According to Berry, Plotinus Maximus had no idea what he was talking about. Everything he imagined to be dipping in and out of this space-time continuum was in fact bouncing around in the quantum corners and fractals of the same continuum. If humans had a clue what to do with their particle accelerators they would see that the soil out of which they came was not some strange mystical realm. Berry could write a dozen books about the corners they couldn’t look around and the fractals they couldn’t see. Space was all around them, yet some of their brightest minds still didn’t grasp the basic concept. Alternate dimensions! As if the universe wasn’t big enough — or small enough — for them!
Berry wasn’t allowed to do it, but he felt like telling his cocktail friends that his people weren’t people at all. They certainly weren’t from some mystery universe that popped into theirs. Nor were they from around the corner, as his fellow Baulians liked to pretend among themselves, implying a geographical intimacy that was inaccurate, at best.
Neptune had nothing to do with it. The Virgo Supercluster, of which the Milky Way was but a small part, was where he’d start in explaining where he came from.
Where Berry came from was beyond the Virgo Supercluster, inside of which Earth and Neptune were tiny and (if not for their sun) invisible specks. His dinner guests may have been able to understand this spatial situation, especially if they had a rudimentary understanding of astronomy. Yet the most difficult part was that Berry was from a place billions of times further from Earth than the Hercules Supercluster, which was, for most humans, unthinkably far from their own Virgo Supercluster.
If Earth was a peppercorn on top of the Empire State Building, then Baulis was a baby octopus floating at the centre of the Boötes Galactic Void, 701 million light-years from Earth. But that analogy still made one imagine that the distances involved could be understood by the mind. In fact, the distances were so great that only a clear understanding of math — pure theoretical math with its long string of zeros cubed, and then re-cubed — could lend to the mind a faint semblance of understanding.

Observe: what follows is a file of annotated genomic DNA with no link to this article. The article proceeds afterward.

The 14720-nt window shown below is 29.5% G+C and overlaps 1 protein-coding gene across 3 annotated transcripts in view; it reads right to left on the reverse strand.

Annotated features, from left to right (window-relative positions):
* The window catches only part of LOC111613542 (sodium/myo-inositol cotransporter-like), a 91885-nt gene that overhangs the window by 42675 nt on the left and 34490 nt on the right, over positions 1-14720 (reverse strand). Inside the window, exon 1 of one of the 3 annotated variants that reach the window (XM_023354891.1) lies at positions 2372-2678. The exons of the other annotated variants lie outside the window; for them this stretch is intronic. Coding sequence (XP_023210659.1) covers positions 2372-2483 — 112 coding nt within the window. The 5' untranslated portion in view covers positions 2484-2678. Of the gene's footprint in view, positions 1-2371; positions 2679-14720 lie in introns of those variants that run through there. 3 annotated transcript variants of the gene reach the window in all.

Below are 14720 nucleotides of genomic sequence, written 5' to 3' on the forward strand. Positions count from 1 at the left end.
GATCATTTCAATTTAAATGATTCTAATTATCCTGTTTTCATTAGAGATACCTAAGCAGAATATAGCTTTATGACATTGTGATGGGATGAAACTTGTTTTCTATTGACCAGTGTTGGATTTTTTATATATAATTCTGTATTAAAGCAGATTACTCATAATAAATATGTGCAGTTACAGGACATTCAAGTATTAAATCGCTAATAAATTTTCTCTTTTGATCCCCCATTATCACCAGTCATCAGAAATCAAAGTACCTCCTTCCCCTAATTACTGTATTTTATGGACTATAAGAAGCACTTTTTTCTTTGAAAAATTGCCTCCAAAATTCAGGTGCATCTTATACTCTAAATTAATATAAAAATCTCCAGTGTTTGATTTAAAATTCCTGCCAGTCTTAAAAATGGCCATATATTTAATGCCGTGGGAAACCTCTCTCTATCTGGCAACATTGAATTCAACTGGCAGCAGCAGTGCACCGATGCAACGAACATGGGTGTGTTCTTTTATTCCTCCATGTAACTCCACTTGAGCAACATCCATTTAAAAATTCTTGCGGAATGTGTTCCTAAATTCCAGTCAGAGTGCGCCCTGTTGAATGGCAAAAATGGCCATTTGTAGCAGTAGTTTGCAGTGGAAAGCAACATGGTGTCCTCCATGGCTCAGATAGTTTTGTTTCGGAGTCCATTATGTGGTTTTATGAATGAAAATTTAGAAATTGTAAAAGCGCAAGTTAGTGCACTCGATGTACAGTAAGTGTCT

Baulians referred to their universe as The Orange Hoop, which was one of the three universes they’d detected so far. Earth was located in The Violet Hoop, which also contained a massive Star Wall they called The Thin White Disc.
Berry was pretty sure that in the next decade or two humans were likely to discover the Star Wall, which was located (from Earth’s perspective) in the general direction of Scorpius and the Norma Cluster. Humans couldn’t detect it because it was directly behind the densest part of their galaxy, which was swarming with stars.
The Star Wall was 78 megaparsecs wide and contained 81 thousand galaxies. It was so large and bright that it was the first tiny pinprick of light the Baulians saw beyond their own universe.
For several hundred years the Baulians worshipped the Disc as if it were God. They gave it the grandiose title, The Prime Mover that Set the Universes in Motion, which made sense to them since it was the densest grouping of galaxies they had ever seen. Yet when the Baulians saw another universe next to the Violet Hoop, they revised their theology. It appeared that their Orange Hoop was in a gravitational relation with The Violet Hoop and with a third universe, which they called the The Green Buzz. They also noticed that at rare intervals all three universes pulsed in synchrony and emitted a burst of purple energy, the origin of which the Baulians had yet to discover. The Thin White Disc became a mere stepping stone to the deeper mystery of the Purple Truth.
The Disc was downgraded to demi-god status — bright but not nearly as central as they had once imagined. Baulian historians did their best to hide their earlier enthusiasm for what many started calling, sarcastically, the Big White Thing. They deleted references to the God of Suns from their data banks, and they hid poems to its divine radiance in footnotes buried deep in coded appendices. They also corrected the theological paradox in which the Disc controlled the Disc-Thrower — as well as the mystical paradox in which the Disc and the Disc-Thrower were One.
The Disc became just another mythical shape, another figure like the ones on the floor of the Otranto Cathedral in Southern Italy. Once a magical entity in a faraway land, the Disc was now a quixotic oddity amid fabulous myths and sky monsters. Once the God of Infinite Suns, it was now an antiquated image that pilgrims walked across to find Something Else.